Since 26 March 1995, so-called third-country nationals (nationals from countries outside the European Union) who reside in a Schengen country (Germany, Belgium, Denmark, Estonia, Finland, France, Greece Iceland, Italy, Latvia, Liechtenstein, Lithuania, Luxembourg, Malta, the Netherlands, Norway, Austria, Poland, Portugal, Sweden, Switzerland, Slovakia, Slovenia, Spain, the Czech Republic and Hungary) and have a valid residence permit and passport are free to enter other Schengen countries without a visa as tourists and stay there for up to 90 days within six months. Holders of a Schengen visa who have legally entered the territory of one of the Schengen countries can freely move within the territory of all Schengen countries during the time the visa is valid. Until now, the EU member states Bulgaria, Romania and Croatia apply the Schengen acquis only partially. Until the time the Schengen acquis is fully applied, which these three countries aim for, controls at their internal borders are still in effect for the time being.



Residence permit

What is my residence status?

Citizens of all countries need a residence permit for an extended stay in Germany and/or to work here.

To legally stay in Germany, you will need one of the following permits:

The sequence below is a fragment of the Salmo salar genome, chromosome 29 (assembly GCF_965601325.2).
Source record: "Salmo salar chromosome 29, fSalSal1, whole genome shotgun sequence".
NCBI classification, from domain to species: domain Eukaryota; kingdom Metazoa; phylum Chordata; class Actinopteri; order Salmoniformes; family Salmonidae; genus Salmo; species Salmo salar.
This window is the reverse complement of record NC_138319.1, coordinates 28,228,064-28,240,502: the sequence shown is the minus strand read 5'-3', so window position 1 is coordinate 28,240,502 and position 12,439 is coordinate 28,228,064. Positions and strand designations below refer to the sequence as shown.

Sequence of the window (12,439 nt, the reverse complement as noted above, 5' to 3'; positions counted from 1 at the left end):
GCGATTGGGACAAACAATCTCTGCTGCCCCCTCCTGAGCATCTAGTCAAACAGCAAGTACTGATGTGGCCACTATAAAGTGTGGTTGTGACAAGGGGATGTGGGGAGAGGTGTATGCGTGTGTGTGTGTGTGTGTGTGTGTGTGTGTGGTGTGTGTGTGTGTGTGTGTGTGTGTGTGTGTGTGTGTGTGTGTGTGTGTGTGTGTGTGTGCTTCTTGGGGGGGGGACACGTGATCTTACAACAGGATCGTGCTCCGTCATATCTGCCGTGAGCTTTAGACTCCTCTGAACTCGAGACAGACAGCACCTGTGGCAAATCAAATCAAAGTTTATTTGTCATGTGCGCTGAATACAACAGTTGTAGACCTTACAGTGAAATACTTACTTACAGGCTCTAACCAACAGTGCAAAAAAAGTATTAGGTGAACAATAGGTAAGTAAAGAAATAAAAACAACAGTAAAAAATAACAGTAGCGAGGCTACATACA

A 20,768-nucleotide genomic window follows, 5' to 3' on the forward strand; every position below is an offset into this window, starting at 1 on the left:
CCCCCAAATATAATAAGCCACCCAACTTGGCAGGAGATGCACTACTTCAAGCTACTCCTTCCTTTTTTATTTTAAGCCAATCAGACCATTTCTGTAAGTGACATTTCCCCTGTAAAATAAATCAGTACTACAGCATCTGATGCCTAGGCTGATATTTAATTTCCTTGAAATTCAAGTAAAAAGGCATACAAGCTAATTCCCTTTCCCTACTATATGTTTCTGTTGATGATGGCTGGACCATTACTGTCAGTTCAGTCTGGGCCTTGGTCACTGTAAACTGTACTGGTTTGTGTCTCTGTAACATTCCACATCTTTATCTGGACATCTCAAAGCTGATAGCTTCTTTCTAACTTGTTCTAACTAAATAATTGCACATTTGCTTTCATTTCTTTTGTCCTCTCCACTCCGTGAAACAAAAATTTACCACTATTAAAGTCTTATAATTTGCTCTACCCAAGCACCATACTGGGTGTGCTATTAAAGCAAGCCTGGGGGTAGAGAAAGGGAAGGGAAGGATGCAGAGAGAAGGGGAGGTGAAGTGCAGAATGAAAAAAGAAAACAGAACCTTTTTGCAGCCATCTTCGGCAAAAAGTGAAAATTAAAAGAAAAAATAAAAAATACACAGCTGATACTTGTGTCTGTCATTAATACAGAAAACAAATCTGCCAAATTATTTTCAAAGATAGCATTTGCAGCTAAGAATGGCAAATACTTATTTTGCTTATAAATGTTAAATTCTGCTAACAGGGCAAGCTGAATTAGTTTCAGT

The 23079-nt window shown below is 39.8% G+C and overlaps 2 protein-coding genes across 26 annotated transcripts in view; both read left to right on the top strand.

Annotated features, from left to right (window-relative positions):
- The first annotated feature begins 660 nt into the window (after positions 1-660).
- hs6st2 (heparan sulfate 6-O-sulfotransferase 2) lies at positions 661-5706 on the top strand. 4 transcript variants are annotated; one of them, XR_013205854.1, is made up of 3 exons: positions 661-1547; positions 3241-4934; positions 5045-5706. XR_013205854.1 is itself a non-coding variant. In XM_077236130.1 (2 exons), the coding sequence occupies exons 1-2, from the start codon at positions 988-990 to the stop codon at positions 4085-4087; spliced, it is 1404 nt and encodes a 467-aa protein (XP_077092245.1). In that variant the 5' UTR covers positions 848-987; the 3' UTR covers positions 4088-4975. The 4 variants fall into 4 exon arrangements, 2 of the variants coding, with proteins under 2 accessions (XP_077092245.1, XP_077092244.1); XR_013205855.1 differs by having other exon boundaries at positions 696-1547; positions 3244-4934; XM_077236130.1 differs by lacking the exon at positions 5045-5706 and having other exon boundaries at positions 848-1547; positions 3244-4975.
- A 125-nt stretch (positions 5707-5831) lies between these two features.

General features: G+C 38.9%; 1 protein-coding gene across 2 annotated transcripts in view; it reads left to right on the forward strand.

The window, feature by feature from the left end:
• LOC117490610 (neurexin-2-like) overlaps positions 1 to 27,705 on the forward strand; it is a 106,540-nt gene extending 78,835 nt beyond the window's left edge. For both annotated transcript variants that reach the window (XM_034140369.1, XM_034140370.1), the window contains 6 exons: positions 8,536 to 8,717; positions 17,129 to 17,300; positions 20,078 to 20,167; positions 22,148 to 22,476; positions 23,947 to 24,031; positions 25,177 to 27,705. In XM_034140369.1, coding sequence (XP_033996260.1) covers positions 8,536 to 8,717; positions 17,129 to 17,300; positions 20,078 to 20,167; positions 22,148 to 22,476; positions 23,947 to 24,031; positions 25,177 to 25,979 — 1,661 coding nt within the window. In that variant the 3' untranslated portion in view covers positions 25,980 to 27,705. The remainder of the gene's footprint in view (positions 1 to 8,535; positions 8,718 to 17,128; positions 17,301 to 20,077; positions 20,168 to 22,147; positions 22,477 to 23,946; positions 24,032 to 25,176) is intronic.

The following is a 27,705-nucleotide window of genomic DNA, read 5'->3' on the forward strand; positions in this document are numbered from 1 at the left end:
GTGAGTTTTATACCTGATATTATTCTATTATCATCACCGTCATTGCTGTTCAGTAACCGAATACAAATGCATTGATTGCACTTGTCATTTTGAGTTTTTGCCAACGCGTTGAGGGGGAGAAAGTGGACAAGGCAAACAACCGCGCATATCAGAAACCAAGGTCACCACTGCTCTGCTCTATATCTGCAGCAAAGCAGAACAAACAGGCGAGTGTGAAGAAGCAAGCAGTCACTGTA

• Visa
  • Residence permit
  • Settlement permit

A visa for a longer stay as well as the pure visitor visa is generally applied for at a German embassy or consulate in the home country of the foreign national. This does not apply to citizens of the European Union, Australia, Israel, Japan, Canada, the Republic of Korea, New Zealand and the United States of America, since these can make a corresponding application within the territory of the Federal Republic. A temporary residence permit is issued for a purpose specified in the Residence Act. After entering with a national visa, a temporary residence permit for a particular statutory purpose of the stay is granted on request. If a temporary residence permit is granted initially, a permanent residence permit (settlement permit) is usually granted after a certain period of time.

A settlement permit is issued, for example, when a foreign national has had a residence permit for five years and has met other conditions (e.g. securement of subsistence, no criminal record, adequate knowledge of the German language, no grounds for deportation). The settlement permit is unrestricted with respect to time and place and entitles the holder to take up gainful employment (as an employee or self-employed person). It particularly provides a measure of protection against deportation.

Documents to be furnished when applying for a residence permit:

  • Identity card/passport from your home country
  • Up-to-date photo (biometric)
  • Pay slips of the last three months
  • Proof of adequate health insurance